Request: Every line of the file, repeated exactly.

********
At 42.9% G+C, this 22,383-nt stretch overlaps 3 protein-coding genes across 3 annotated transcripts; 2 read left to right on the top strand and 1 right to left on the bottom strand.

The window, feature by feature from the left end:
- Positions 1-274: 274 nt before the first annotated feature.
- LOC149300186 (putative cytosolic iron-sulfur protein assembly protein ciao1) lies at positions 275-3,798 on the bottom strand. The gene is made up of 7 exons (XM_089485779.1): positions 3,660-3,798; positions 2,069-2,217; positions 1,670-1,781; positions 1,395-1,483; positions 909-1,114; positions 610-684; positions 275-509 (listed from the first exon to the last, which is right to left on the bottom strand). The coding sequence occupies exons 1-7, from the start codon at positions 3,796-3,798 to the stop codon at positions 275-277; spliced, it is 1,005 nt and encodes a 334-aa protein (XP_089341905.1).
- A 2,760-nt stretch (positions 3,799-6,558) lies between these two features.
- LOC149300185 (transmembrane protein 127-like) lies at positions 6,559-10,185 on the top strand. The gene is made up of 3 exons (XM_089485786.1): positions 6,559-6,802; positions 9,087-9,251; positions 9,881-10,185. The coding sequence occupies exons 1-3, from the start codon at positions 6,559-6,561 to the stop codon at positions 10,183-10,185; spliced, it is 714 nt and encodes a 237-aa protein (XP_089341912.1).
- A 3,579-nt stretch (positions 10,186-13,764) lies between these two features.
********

At 42.9% G+C, this 22,383-nt stretch overlaps 3 protein-coding genes across 3 annotated transcripts; 2 read left to right on the top strand and 1 right to left on the bottom strand.

The window, feature by feature from the left end:
- Positions 1-274: 274 nt before the first annotated feature.
- LOC149300186 (putative cytosolic iron-sulfur protein assembly protein ciao1) lies at positions 275-3,798 on the bottom strand. The gene is made up of 7 exons (XM_089485779.1): positions 3,660-3,798; positions 2,069-2,217; positions 1,670-1,781; positions 1,395-1,483; positions 909-1,114; positions 610-684; positions 275-509 (listed from the first exon to the last, which is right to left on the bottom strand). The coding sequence occupies exons 1-7, from the start codon at positions 3,796-3,798 to the stop codon at positions 275-277; spliced, it is 1,005 nt and encodes a 334-aa protein (XP_089341905.1).
- A 2,760-nt stretch (positions 3,799-6,558) lies between these two features.
- LOC149300185 (transmembrane protein 127-like) lies at positions 6,559-10,185 on the top strand. The gene is made up of 3 exons (XM_089485786.1): positions 6,559-6,802; positions 9,087-9,251; positions 9,881-10,185. The coding sequence occupies exons 1-3, from the start codon at positions 6,559-6,561 to the stop codon at positions 10,183-10,185; spliced, it is 714 nt and encodes a 237-aa protein (XP_089341912.1).
- A 3,579-nt stretch (positions 10,186-13,764) lies between these two features.